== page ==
Diane E. Griffin

Johns Hopkins University

Election Year: 2004
Primary Section: 44, Microbial Biology
Secondary Section: 43, Immunology and Inflammation
Membership Type: Member


Diane Griffin is University Distinguished Service Professor and Alfred and Jill Sommer Chair of the W. Harry Feinstone Department of Molecular Microbiology and Immunology at Johns Hopkins Bloomberg School of Public Health. Dr. Griffin is a virologist recognized for her work on the pathogenesis of viral infections. She is known particularly for her studies on measles and alphavirus encephalomyelitis that have delineated the role of the immune response in virus clearance, vaccine-induced protection from infection, tissue damage and immune suppression.

Dr. Griffin was born in Iowa City, Iowa, and grew up in Oklahoma City. She graduated from Augustana College, Rock Island, Illinois with a degree in biology and from Stanford University School of Medicine in 1968 with a PhD in immunology and MD, followed by a residency in internal medicine. She was a postdoctoral fellow in virology and infectious diseases at Johns Hopkins University School of Medicine and joined the faculty in 1974. She has been president of the American Society for Virology and of the American Society for Microbiology and is a member of both the National Academy of Sciences and the National Academy of Medicine.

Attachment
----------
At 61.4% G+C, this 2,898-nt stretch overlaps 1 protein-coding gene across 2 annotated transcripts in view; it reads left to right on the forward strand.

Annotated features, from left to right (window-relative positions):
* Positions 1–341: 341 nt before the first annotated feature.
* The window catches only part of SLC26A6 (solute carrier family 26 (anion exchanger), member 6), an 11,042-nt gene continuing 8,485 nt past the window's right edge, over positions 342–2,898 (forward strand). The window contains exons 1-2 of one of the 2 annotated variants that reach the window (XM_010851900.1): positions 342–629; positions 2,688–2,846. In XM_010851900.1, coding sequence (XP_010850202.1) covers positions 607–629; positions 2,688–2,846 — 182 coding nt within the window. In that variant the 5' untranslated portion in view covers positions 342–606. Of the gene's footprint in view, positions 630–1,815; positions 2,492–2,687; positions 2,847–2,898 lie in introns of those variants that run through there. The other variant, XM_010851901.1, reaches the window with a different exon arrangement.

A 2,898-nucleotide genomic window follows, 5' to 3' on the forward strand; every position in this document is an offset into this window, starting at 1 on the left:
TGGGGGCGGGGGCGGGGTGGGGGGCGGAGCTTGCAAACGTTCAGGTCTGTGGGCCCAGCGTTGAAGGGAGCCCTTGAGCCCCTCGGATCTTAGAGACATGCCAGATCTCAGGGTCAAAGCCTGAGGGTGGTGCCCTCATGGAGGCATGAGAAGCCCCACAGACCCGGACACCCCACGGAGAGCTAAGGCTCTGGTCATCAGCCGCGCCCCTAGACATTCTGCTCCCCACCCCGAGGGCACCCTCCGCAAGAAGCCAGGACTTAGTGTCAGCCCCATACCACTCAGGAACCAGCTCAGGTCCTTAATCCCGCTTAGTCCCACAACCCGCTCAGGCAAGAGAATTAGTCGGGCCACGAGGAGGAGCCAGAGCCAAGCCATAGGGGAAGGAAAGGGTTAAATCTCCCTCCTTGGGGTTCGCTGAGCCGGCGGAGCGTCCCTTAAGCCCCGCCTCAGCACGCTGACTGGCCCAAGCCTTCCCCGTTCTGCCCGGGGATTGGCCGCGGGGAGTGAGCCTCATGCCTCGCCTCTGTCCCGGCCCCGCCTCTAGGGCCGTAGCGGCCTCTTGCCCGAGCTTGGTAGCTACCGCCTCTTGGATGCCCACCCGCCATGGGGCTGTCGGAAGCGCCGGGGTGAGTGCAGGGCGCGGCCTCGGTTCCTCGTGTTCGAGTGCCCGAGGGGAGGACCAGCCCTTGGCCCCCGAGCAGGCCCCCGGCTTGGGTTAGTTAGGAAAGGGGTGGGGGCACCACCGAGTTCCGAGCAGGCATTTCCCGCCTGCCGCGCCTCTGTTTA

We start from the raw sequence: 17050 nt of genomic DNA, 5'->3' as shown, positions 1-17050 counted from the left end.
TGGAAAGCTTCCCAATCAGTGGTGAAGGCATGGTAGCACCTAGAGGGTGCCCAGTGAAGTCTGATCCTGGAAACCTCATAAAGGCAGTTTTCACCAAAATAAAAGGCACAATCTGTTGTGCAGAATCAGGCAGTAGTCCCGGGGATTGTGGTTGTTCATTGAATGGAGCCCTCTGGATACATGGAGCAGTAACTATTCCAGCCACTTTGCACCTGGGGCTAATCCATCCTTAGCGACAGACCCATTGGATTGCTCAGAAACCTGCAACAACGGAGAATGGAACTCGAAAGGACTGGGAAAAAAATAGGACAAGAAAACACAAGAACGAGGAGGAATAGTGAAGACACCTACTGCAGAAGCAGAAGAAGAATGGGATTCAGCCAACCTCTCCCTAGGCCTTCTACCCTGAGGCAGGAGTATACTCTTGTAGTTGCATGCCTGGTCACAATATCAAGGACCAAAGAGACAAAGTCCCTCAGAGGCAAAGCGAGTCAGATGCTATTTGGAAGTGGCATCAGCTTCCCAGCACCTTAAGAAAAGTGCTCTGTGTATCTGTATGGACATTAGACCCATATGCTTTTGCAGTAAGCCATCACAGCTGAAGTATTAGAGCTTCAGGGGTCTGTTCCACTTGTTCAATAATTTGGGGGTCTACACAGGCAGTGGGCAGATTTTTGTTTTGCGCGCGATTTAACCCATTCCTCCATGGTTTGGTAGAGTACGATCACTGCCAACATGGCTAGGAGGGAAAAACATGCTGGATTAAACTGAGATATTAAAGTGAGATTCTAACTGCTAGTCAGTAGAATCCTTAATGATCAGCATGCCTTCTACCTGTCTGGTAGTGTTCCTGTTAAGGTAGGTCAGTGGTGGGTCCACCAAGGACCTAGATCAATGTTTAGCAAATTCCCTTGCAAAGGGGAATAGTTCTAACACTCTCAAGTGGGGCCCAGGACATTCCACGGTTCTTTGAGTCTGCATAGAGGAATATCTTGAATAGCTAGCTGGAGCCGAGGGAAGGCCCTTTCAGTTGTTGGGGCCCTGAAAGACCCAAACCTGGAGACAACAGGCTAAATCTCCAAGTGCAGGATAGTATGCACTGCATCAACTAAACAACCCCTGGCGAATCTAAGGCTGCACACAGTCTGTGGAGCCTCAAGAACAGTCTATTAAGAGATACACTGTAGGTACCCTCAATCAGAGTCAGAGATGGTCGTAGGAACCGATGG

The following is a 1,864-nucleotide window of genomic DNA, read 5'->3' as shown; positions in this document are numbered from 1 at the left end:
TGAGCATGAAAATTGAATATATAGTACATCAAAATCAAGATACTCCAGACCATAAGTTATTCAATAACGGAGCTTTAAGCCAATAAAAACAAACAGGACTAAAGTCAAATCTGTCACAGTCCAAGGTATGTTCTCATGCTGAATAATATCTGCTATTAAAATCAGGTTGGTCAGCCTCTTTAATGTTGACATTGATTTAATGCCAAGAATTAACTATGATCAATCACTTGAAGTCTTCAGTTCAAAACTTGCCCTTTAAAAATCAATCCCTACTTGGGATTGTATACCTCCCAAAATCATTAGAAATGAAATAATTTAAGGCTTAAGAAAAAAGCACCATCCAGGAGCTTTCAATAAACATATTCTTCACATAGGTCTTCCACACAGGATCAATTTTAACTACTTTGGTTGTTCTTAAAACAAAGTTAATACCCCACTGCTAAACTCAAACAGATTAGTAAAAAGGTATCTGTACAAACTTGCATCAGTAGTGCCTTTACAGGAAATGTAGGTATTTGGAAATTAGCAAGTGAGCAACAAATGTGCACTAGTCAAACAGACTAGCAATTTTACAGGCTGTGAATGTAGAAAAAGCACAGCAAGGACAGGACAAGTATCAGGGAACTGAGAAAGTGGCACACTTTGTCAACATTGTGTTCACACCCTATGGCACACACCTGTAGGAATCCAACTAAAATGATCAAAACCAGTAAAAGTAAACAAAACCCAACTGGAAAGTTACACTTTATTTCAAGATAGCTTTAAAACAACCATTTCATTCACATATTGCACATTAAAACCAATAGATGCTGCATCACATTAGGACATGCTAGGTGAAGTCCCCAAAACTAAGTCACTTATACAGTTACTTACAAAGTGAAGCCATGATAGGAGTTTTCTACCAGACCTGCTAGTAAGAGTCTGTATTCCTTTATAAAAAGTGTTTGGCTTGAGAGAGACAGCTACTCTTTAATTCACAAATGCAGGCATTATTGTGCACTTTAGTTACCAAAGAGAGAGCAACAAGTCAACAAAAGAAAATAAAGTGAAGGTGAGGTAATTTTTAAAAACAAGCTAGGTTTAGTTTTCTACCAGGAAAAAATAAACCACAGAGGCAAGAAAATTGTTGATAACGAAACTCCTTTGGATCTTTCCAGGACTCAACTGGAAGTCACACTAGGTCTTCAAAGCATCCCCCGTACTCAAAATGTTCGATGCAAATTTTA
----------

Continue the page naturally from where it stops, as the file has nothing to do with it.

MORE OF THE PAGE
Research Interests

Dr. Griffin's research on RNA viruses that cause two different acute diseases (measles and alphavirus encephalitis) seeks to understand the mechanisms of disease pathogenesis, recovery and development of protective immunity. These studies involve identification and characterization of viral determinants of virulence and host responses to infection in animal model systems. Both measles virus and encephalitis viruses cause acute infections with disease lasting about a week.  Immune-mediated clearance of infectious virus occurs promptly but viral RNA persists after apparent recovery. The mechanism(s) of non-cytolytic viral clearance from mature neurons during recovery from encephalomyelitis is currently under study. Viral RNA persistence may lead to unexpected late complications of infection but during recovery from measles virus infection continued stimulation of the immune response may also contribute to development of lifelong protective immunity.

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